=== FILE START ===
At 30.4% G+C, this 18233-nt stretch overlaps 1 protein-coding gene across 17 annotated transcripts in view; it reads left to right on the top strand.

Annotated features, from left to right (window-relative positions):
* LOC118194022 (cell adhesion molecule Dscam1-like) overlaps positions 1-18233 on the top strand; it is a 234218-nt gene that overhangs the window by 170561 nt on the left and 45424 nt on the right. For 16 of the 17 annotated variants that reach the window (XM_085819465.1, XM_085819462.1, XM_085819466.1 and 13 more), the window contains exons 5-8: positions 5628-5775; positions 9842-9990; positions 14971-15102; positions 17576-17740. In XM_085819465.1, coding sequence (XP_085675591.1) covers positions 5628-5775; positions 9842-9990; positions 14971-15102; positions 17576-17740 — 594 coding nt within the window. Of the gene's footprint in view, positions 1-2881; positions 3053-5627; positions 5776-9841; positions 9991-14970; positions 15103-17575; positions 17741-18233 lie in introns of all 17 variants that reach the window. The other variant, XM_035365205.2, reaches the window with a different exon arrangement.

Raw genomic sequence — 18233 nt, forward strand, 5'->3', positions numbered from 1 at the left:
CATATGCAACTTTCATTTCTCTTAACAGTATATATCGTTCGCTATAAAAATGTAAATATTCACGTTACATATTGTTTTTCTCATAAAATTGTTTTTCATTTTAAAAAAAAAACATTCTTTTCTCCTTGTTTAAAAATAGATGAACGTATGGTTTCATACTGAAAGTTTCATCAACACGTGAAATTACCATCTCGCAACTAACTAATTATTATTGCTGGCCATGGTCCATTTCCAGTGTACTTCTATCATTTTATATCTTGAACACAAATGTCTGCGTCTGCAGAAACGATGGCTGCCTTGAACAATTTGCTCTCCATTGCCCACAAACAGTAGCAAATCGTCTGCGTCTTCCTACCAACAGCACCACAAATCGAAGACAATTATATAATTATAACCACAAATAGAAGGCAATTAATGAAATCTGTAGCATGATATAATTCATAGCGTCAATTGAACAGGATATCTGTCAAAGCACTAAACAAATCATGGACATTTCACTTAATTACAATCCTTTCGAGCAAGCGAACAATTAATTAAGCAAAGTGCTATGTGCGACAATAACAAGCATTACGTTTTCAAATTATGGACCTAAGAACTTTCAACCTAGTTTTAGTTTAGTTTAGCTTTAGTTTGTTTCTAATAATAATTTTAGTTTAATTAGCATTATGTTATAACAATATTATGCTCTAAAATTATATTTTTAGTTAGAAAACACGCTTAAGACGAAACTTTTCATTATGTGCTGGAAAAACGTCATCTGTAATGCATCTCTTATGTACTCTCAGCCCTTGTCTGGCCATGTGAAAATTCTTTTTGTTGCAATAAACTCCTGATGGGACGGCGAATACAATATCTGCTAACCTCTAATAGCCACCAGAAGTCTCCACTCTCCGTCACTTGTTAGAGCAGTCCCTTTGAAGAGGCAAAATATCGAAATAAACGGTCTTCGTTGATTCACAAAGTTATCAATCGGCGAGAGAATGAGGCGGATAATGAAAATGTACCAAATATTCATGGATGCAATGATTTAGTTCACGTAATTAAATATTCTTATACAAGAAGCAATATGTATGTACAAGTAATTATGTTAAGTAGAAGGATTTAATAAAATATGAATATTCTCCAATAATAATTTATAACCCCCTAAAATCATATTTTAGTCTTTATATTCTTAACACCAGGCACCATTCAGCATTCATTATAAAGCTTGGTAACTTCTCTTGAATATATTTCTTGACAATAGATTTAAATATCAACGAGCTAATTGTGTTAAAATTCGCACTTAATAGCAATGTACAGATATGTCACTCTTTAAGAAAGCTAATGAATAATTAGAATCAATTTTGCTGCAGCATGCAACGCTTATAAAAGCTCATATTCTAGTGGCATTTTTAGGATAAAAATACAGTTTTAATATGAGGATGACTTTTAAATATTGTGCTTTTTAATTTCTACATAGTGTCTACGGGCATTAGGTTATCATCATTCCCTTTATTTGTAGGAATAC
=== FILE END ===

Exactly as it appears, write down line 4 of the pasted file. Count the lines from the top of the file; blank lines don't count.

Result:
Raw genomic sequence — 18233 nt, forward strand, 5'->3', positions numbered from 1 at the left: